.
        .
        PS, did the hypothetical volcanoes spew CO2 or SO2 ?

  24. This seems like valid criticism to me. Probably the article by Huo and Xiao should never have been published in this form, but since it has been, why don’t you write up your your main points up in a 3 page paper and send it to “Atmospheric and Oceanic Science Letters”? This should not be much work for you, and I believe that the points you bring up are so serious that the journal would have to react.

  25. Willis,
    You write article after article about the sun and appear to have never investigated how the sun changes and how the sun affects planetary climate (i.e. read papers about the subject and thought about the subject).

    Sun spot count (closed magnetic flux on the surface of the sun) is a rough measure of one of two solar phenomena that create solar wind bursts. The solar wind bursts remove cloud forming ions from the high latitude regions and the tropics changing the amount of cloud cover and the properties of the clouds, by creating a space charge differential in the ionosphere.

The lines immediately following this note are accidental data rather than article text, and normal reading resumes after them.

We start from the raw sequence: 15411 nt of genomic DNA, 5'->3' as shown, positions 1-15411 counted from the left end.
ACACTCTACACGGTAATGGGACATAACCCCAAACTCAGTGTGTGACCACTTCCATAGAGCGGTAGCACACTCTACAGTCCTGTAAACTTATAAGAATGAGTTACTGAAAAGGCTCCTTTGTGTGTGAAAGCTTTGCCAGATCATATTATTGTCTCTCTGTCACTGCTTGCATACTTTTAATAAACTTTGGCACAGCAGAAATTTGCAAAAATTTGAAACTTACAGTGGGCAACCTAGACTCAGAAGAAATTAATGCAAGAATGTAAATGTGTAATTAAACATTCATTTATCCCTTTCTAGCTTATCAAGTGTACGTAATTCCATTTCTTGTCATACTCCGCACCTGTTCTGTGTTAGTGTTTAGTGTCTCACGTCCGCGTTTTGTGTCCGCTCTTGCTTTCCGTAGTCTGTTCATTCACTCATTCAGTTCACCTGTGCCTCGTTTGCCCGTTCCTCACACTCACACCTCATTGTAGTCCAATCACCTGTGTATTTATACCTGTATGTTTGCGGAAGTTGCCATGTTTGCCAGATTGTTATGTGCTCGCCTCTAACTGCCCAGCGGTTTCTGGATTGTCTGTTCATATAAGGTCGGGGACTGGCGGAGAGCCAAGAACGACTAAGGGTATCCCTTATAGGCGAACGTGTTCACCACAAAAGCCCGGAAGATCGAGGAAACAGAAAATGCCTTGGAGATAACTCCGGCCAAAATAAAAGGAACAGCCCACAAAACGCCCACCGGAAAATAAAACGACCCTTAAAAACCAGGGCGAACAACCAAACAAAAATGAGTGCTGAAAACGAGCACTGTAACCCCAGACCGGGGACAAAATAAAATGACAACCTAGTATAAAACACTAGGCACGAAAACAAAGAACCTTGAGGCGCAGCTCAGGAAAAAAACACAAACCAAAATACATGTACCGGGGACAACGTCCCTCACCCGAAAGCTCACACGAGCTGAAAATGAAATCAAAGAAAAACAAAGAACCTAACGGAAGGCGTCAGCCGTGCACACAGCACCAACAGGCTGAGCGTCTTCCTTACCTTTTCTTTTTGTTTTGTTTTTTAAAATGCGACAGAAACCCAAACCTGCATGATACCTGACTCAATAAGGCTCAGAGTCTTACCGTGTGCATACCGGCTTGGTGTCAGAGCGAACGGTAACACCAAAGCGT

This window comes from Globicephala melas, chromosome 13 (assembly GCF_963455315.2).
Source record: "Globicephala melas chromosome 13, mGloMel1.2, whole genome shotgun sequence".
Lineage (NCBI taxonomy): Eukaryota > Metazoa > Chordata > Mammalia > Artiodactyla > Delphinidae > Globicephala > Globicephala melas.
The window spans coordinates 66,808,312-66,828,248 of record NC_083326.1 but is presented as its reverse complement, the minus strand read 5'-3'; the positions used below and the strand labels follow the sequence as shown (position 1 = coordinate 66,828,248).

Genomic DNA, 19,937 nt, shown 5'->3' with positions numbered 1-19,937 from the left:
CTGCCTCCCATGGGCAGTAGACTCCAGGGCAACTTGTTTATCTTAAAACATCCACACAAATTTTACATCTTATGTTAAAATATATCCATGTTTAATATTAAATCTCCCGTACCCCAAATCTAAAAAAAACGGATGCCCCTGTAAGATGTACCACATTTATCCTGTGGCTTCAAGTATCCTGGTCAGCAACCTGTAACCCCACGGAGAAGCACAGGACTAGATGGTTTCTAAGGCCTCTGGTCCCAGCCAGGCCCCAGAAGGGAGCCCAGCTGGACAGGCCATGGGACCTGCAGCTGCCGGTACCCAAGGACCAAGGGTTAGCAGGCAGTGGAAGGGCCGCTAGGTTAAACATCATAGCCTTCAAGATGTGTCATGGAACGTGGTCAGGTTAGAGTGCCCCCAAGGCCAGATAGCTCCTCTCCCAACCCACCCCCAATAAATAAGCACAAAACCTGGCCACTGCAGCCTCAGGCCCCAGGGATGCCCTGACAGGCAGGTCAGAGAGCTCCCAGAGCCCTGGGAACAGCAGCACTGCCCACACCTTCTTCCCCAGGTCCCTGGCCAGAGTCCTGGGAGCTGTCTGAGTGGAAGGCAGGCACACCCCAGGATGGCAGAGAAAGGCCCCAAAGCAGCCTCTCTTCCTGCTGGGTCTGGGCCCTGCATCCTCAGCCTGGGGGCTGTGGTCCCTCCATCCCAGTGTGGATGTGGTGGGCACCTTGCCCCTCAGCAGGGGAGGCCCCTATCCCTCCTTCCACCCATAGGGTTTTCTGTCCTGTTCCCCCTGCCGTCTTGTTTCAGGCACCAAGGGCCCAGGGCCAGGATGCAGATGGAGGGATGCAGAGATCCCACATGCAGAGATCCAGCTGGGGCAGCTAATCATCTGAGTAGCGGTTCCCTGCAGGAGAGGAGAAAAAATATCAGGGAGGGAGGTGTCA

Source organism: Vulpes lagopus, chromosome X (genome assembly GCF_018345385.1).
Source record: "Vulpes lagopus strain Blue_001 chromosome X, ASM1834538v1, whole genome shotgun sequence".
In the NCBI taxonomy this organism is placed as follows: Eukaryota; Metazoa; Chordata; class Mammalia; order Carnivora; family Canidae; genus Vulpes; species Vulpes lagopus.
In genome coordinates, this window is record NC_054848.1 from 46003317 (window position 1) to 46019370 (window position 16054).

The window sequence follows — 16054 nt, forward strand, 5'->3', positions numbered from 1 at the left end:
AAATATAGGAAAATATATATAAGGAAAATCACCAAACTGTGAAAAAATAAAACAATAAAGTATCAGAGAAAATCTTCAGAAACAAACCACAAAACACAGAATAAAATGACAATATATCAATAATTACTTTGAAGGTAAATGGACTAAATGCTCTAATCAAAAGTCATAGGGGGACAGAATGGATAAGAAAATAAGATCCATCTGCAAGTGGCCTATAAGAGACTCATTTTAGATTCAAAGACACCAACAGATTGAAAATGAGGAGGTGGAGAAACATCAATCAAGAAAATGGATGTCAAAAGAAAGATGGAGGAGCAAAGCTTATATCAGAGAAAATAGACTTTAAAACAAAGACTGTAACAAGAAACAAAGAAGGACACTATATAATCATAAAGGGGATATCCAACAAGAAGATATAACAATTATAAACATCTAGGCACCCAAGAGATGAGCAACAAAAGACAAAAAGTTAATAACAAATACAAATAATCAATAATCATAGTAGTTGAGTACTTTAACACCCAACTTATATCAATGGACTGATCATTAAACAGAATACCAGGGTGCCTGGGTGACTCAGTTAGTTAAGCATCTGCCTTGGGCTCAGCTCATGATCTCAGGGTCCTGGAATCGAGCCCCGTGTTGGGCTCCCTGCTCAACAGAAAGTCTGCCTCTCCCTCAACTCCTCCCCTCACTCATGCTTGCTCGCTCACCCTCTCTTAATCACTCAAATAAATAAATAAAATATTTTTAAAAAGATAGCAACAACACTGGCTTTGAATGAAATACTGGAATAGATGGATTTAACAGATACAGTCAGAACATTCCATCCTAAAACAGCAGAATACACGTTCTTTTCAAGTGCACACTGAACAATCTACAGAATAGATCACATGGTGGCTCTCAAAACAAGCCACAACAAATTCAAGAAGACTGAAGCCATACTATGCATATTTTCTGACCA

The process where solar wind bursts remove and add ions to the clouds is called electroscavenging. Electroscavenging is what amplifies or inhibits El Niño events.
    Coronal holes, open magnetic flux regions on the sun, also cause solar wind bursts. What causes coronal holes to form is not known.

    Comment: For some unexplained reason the sun is now covered with coronal holes. The coronal holes of course cause solar wind bursts which explains why the planet has not cooled due to the increase in high speed cosmic particles that are now striking the earth.